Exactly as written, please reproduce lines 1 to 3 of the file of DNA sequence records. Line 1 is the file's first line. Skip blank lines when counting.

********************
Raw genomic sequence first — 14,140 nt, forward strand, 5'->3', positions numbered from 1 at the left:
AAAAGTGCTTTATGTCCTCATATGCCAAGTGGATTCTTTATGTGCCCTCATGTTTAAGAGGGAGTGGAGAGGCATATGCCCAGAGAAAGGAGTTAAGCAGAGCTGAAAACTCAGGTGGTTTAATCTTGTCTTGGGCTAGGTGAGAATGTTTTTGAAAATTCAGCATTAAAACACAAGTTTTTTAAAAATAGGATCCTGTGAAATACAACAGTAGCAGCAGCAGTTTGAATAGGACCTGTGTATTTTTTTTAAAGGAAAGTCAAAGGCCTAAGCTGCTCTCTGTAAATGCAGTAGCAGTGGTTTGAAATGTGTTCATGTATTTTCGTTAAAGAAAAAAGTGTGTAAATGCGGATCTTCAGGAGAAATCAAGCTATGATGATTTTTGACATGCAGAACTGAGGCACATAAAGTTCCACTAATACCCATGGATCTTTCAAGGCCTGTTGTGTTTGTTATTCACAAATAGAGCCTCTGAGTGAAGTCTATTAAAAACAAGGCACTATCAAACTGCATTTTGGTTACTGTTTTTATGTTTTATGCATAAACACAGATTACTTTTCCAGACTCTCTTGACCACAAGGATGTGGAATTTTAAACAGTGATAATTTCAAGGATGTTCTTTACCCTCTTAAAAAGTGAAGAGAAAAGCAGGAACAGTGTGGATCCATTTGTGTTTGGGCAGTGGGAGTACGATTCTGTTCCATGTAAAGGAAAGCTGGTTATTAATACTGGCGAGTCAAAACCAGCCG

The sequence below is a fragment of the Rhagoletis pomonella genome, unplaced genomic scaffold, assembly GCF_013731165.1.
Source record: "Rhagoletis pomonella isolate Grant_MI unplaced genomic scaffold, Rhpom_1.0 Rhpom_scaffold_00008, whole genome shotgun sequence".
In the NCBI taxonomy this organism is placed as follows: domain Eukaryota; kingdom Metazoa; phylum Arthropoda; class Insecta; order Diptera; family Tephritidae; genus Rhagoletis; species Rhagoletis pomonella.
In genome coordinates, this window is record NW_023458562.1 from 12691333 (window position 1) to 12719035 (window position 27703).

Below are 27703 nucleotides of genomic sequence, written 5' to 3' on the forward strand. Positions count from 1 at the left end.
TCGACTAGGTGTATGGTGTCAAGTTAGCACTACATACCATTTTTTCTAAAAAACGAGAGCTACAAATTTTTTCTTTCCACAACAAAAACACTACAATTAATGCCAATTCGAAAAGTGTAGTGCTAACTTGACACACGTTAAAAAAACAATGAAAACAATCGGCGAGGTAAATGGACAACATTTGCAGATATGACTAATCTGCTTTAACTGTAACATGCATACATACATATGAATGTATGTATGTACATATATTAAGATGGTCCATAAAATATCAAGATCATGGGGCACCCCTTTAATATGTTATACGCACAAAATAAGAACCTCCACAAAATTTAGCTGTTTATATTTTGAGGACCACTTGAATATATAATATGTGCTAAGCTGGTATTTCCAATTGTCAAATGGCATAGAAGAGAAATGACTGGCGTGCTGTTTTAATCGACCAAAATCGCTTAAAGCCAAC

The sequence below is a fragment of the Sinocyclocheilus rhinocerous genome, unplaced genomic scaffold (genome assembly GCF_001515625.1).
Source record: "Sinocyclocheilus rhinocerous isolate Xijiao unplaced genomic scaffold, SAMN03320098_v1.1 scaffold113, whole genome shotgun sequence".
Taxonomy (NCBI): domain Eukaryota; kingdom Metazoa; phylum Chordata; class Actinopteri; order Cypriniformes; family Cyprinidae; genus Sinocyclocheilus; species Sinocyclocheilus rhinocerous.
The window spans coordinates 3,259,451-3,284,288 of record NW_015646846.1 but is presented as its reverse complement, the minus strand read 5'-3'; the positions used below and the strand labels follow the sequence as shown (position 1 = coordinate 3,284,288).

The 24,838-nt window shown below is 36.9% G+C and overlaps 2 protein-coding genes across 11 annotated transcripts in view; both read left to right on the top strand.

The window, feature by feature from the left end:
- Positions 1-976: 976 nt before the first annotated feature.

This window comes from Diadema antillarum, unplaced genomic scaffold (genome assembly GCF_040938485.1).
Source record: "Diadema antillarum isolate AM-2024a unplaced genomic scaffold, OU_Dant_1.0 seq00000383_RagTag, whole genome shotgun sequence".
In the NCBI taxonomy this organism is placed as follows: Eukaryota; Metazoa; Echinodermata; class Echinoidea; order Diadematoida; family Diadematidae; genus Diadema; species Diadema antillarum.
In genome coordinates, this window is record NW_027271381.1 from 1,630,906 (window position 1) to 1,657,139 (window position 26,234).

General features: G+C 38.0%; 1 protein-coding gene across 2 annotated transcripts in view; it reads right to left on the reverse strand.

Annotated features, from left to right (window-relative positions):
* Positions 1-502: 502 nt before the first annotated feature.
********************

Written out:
Raw genomic sequence first — 14,140 nt, forward strand, 5'->3', positions numbered from 1 at the left:
AAAAGTGCTTTATGTCCTCATATGCCAAGTGGATTCTTTATGTGCCCTCATGTTTAAGAGGGAGTGGAGAGGCATATGCCCAGAGAAAGGAGTTAAGCAGAGCTGAAAACTCAGGTGGTTTAATCTTGTCTTGGGCTAGGTGAGAATGTTTTTGAAAATTCAGCATTAAAACACAAGTTTTTTAAAAATAGGATCCTGTGAAATACAACAGTAGCAGCAGCAGTTTGAATAGGACCTGTGTATTTTTTTTAAAGGAAAGTCAAAGGCCTAAGCTGCTCTCTGTAAATGCAGTAGCAGTGGTTTGAAATGTGTTCATGTATTTTCGTTAAAGAAAAAAGTGTGTAAATGCGGATCTTCAGGAGAAATCAAGCTATGATGATTTTTGACATGCAGAACTGAGGCACATAAAGTTCCACTAATACCCATGGATCTTTCAAGGCCTGTTGTGTTTGTTATTCACAAATAGAGCCTCTGAGTGAAGTCTATTAAAAACAAGGCACTATCAAACTGCATTTTGGTTACTGTTTTTATGTTTTATGCATAAACACAGATTACTTTTCCAGACTCTCTTGACCACAAGGATGTGGAATTTTAAACAGTGATAATTTCAAGGATGTTCTTTACCCTCTTAAAAAGTGAAGAGAAAAGCAGGAACAGTGTGGATCCATTTGTGTTTGGGCAGTGGGAGTACGATTCTGTTCCATGTAAAGGAAAGCTGGTTATTAATACTGGCGAGTCAAAACCAGCCG

The sequence below is a fragment of the Rhagoletis pomonella genome, unplaced genomic scaffold, assembly GCF_013731165.1.